- For ages 10 and up (publisher suggests 14+)
- For 2 to 4 players
- Approximately 15 minutes to complete
- Counting & Math
- Logical & Critical Decision Making
- Memorization & Pattern/Color Matching
- Strategy & Tactics
- Risk vs. Reward
- Hand/Resource Management
- Child – Easy
- Adult – Easy
Theme & Narrative:
- To be the best martial artist in the temple, you have to use your brain
- Gamer Geek mixed!
- Parent Geek approved!
- Child Geek approved!
Master Kahn, a character in the TV show Kung Fu, said “In striving for an ideal, we do not seek rewards. Yet trust does sometimes bring with it a great reward, even greater than good.” In this game, all the players are competing to be the best, but by doing so, they also reward their peers through their efforts. There can be only one master of the temple, but if one is to master all, plyers must learn that a selfish path is the slow way to victory. It’s better to share the wisdom then to leave others in the dark. But only to a certain degree…
Senshi, designed by Dan Manfredini and published by Arcane Wonders, is comprised of 4 Training cards and 72 Attribute tiles (18 each in the colors of red, green, yellow, and blue). The component quality, while minimal in bulk, is excellent. The Training cards are slightly thicker and more durable than your standard playing card and the Attribute tiles are made of solid plastic.
Prepare the Dojo
To set up the game, give each player a Training card. While the pictures on them are different (representing the different students), there is no other difference in them.
Second, remove a number of tiles based on the number of players in the game. For example, in a three player game, three tiles of each color (12 tiles in total) are removed from play. The remaining tiles are placed in the center of the playing area, randomized, and then stacked into sets of three. Colors should not match, but they certainly can, since the building of the stacks is also at random. I suggest that all players contribute to this exercise and make it part of the game to see how fast they can cooperatively build the stacks. The number of stacks will be dependent on the number of players. For example, in a three player game, there will be 20 stacks comprised of three tiles each.
Third, determine who will be first player and have each player, in turn order sequence, take a stack and hold it in their hand. From this point on, any tiles a player has in their hand should be kept hidden from their opponents.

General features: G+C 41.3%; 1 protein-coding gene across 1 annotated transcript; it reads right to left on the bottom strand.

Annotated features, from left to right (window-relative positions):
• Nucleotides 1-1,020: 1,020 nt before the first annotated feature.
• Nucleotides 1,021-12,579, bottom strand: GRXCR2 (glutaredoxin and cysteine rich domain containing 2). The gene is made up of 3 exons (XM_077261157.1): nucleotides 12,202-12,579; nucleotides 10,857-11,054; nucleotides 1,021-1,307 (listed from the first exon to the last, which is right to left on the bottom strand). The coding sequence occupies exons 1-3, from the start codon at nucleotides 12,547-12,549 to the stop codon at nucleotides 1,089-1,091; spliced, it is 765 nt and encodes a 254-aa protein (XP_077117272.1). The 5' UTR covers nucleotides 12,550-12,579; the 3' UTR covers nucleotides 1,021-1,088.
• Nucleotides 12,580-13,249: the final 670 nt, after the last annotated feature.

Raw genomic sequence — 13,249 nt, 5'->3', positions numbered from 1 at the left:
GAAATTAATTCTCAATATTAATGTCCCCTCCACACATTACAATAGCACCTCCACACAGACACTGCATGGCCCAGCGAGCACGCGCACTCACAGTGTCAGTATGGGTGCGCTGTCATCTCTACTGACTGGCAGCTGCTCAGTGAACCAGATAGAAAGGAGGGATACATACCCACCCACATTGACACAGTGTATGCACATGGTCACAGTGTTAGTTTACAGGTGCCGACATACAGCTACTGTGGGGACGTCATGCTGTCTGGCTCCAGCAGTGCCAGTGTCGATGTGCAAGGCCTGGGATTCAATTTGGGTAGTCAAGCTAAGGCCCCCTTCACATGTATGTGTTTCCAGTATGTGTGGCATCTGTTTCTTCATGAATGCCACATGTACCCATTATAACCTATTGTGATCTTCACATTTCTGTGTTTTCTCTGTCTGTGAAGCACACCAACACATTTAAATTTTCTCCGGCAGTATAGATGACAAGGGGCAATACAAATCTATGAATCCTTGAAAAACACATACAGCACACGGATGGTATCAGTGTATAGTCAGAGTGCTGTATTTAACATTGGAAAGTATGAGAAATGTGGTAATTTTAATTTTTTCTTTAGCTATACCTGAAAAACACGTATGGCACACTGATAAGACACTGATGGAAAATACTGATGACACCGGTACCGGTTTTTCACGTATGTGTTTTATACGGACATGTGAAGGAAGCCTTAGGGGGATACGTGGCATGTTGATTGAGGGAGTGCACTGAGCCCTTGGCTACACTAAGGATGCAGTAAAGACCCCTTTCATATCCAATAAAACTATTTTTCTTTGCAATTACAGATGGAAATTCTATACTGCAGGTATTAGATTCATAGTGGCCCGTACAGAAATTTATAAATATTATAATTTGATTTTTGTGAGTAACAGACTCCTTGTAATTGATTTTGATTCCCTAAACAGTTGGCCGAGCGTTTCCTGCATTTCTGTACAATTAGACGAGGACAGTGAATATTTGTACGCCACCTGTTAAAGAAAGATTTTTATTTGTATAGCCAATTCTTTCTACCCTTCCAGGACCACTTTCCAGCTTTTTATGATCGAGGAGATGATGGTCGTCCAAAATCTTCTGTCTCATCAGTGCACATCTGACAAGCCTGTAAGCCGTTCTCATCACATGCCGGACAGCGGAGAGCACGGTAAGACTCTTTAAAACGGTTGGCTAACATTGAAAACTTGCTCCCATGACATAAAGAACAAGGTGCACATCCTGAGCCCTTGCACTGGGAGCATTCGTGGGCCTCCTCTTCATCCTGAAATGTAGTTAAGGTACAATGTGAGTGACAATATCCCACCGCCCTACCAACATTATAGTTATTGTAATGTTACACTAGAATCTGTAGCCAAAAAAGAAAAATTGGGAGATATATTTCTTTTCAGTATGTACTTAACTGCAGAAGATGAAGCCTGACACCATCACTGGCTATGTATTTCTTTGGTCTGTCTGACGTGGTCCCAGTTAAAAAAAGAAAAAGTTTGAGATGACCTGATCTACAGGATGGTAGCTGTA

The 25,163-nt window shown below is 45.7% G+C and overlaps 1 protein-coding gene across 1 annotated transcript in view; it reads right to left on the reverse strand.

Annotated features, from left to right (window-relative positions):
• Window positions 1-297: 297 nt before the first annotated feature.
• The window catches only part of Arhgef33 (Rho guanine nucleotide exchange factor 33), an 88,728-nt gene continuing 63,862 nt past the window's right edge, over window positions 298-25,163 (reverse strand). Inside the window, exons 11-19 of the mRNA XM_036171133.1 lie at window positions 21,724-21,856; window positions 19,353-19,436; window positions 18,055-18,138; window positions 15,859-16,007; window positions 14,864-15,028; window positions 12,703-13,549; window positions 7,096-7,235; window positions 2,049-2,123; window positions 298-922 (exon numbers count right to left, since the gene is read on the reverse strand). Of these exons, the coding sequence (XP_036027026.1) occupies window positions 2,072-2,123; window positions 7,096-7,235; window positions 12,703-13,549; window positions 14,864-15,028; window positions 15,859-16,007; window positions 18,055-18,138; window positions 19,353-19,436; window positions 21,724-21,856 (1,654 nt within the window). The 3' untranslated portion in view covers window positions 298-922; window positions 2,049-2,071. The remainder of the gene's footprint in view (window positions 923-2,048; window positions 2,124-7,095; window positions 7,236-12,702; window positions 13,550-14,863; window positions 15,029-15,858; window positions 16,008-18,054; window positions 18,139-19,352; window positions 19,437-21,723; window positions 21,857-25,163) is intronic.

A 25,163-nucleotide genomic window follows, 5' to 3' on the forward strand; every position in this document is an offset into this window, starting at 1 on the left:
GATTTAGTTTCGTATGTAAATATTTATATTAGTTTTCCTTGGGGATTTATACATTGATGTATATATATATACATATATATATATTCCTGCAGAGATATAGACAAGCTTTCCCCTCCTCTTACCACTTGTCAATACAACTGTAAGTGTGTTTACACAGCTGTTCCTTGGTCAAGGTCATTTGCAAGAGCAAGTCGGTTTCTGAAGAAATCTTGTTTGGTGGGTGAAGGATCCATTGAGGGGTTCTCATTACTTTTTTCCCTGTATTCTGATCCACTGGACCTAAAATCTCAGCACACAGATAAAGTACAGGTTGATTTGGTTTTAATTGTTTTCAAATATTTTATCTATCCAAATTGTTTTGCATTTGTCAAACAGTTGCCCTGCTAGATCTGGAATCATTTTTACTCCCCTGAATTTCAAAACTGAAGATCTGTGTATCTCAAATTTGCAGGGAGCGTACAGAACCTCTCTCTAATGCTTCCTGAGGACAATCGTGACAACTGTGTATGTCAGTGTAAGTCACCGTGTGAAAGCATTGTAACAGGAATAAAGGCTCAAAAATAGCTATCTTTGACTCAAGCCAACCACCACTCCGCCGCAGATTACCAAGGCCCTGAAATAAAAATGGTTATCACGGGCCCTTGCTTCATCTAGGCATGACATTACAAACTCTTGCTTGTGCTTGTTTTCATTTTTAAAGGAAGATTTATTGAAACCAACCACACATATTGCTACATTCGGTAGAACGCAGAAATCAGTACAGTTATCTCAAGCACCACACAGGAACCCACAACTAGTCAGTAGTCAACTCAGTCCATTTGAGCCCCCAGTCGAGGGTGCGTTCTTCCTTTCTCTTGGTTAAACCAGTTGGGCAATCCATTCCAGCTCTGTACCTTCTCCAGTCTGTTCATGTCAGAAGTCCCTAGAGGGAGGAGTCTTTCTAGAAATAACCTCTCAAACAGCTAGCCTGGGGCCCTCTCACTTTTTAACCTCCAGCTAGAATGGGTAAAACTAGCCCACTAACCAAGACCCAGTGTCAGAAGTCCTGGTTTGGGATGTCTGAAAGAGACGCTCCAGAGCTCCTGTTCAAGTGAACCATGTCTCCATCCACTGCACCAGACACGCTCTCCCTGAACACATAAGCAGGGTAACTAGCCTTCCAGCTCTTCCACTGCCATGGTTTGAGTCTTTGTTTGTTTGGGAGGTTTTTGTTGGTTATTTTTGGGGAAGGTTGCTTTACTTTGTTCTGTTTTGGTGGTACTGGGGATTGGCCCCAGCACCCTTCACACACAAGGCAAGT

That’s it for game set up. Time to show the master of the temple your skills.
To Become a Master
Senshi is played in turns with no set number of turns per game. On a player’s turn, they must take one of the following actions.
If the player takes this action, they take one stack from the middle of the playing area and place it on their Training card. A player may never have any more than three stacks on their Training card at a time. This is further reinforced with only three spaces available on the player’s Training card to hold the stacks. If the player already has three stacks on their card, they cannot take this action.
If the player takes this action, they take one tile on top of any stack (excluding tiles in the Scoring piles) and add it to any other tiles currently in their hand. Possible stacks include any on the player’s Training card, an opponent’s Training card, or any stack in the middle of the playing area. Tiles in the player’s hand should be kept secret.
If the player takes this action, they select one Attribute tile currently in their hand and add it to one of the four matching Scoring piles. Red for strength, green for agility, yellow for wisdom, and blue for honor. Tiles placed to the Scoring piles should be stacked by color and underneath the appropriate footer on the Training card.
After a player completes the Test action, all players (including the current player taking their turn), take all the colors that match the tile being trained from the tops of their own stacks (those found on their Training card) and place them on their own Scoring pile.
For example, if the current player places a red Attribute tile to the Scoring pile, they also take the top red Attribute tiles from their stacks and place them to their Scoring pile, as do their opponents, scoring their own points.
Once the player takes an action and completes it, the next player in turn order sequence now goes.
The Student Has Become the Teacher
The game continues as noted above until the last stack from the middle of the playing area is collected. This triggers the endgame. Each player now has one final turn, ending with the player who took the last stack when they take their final turn.
Players now count the number of Attribute tiles they have collected in their Scoring piles. The player who has the least number of Attribute tiles in any of their Scoring piles is immediately knocked out of the running. They can sit back and be grumpy if they like. If there is a tie, then those players are knocked out, as well, unless all the players have the same number. If such is the case, then none of the players are kicked from final scoring.